The range of change can be seen to be about four grid lines, with each line representing a rate change of 22.3 seconds per day. In other words, this Hermle changes rate by about a minute and a half per day depending on room temperature. If you use a precision timer to adjust the rate of this clock, you can get into trouble by doing it on a hot afternoon because the rate at that instant is not representative of the average.

Figure 1 – Temperature effect on a Hermle movement

Watches are also vulnerable to temperature changes. Figure 2 shows the rate of a Doxa pocket watch over four hours. During this time I shined a bright work light on the watch to warm it up. It, too, shows a rate change with temperature. The variance here is on the order of a minute per day over the temperature change (I did not quantify the change with a thermometer). I have also seen pocket watches slow down as they were made warmer.

Figure 2 – Temperature effect on a pocket watch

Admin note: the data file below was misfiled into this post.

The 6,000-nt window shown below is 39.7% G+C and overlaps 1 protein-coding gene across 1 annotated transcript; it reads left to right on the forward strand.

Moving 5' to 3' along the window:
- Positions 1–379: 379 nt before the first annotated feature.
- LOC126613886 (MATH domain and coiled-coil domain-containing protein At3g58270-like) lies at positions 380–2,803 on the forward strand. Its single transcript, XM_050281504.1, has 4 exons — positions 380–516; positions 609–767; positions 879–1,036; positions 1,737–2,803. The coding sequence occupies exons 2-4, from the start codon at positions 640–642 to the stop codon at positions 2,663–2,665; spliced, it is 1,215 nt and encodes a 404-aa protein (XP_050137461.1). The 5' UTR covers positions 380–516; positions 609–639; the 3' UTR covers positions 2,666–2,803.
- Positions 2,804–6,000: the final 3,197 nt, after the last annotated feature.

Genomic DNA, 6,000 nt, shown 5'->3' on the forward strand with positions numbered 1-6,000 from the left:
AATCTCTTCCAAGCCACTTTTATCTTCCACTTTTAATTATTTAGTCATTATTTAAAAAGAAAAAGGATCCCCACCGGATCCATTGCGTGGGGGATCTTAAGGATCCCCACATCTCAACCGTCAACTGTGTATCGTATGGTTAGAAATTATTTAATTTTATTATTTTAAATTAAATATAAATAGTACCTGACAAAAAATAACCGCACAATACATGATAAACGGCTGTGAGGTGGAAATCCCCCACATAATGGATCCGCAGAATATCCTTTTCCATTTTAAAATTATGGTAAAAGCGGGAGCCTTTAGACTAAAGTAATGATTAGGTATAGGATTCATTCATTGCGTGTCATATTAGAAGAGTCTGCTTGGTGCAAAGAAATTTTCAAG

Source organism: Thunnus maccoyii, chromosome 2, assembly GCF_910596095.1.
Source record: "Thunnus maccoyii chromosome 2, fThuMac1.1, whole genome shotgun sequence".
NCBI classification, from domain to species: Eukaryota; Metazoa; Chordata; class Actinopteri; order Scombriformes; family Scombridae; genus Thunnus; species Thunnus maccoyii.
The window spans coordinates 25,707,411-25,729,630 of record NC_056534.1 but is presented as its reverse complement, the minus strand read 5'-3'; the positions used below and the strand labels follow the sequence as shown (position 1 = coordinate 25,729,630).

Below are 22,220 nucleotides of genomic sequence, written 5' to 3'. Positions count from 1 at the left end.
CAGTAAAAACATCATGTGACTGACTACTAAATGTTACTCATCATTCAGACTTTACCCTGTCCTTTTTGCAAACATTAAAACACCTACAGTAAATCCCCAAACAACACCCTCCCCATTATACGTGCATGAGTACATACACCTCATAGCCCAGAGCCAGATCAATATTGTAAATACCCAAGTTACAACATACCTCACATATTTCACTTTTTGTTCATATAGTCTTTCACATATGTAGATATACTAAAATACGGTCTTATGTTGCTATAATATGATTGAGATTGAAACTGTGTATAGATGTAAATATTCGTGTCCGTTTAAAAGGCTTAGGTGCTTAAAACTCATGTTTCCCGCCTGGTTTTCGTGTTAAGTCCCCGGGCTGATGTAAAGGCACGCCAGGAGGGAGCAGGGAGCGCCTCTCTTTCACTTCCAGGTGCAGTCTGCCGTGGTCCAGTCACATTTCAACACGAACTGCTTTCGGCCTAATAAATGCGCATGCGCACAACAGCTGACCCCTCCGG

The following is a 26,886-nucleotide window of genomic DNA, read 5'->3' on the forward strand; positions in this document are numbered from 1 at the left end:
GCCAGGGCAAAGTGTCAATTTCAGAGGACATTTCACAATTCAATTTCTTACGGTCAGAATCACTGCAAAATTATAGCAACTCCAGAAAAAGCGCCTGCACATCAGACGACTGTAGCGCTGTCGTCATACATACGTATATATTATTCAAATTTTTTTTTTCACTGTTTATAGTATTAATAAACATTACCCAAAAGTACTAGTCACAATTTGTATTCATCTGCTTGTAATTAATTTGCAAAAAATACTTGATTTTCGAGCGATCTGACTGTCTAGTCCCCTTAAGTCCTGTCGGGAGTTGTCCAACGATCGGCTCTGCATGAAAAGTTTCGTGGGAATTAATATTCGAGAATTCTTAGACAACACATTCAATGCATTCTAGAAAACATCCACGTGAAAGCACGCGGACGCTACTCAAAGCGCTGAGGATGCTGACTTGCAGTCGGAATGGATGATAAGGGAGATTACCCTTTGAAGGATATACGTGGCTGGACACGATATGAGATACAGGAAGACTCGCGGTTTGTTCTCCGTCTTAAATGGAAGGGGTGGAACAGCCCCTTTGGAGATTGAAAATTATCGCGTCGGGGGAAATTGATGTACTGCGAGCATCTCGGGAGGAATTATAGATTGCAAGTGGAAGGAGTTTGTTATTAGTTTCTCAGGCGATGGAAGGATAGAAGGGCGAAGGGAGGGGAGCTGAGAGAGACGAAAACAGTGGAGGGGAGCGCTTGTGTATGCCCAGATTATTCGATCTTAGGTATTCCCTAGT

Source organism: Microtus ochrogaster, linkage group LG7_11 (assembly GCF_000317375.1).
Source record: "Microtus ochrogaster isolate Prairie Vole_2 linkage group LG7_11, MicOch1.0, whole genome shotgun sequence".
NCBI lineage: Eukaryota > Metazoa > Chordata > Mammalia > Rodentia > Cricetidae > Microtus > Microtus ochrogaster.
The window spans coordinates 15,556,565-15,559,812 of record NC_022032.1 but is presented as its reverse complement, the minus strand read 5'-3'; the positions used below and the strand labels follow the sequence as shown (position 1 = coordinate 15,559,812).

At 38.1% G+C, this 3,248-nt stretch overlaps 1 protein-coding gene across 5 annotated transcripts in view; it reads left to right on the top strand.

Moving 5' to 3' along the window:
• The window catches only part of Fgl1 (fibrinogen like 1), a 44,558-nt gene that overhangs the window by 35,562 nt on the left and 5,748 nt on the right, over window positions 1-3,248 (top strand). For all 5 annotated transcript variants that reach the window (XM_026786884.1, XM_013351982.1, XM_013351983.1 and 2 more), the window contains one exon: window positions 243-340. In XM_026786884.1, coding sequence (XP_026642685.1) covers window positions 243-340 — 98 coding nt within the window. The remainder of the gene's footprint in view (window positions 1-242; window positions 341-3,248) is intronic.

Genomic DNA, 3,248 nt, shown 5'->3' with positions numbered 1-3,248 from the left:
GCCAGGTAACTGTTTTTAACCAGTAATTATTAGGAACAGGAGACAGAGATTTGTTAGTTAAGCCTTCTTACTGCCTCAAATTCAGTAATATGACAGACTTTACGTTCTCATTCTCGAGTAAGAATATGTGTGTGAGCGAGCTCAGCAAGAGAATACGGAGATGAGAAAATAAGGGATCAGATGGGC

I have made several experimental pendulum clocks with electromagnetic impulse. In these clocks the pendulum is made to swing with a magnetic impulse, and no mechanical linkage connects the pendulum to a movement (the dial is an electric slave). In these clocks the pendulum is “free” to swing at a pure rate, undisturbed by friction in a movement, but vulnerable to environmental factors like temperature and atmospheric pressure. Temperature is, by far, the dominant influence. I use invar for the pendulum rod and a brass cylinder two inches in diameter and six inches tall for the bob. I have tried to get these two materials to compensate each other for thermal changes, with imperfect results. My measurements indicate that I’m still slightly under compensated. I have also supported the brass bob on an aluminum sleeve to attempt greater compensation, but my calculations indicate that six inches of brass bob is just not enough to overcome the length of a seconds beating invar rod.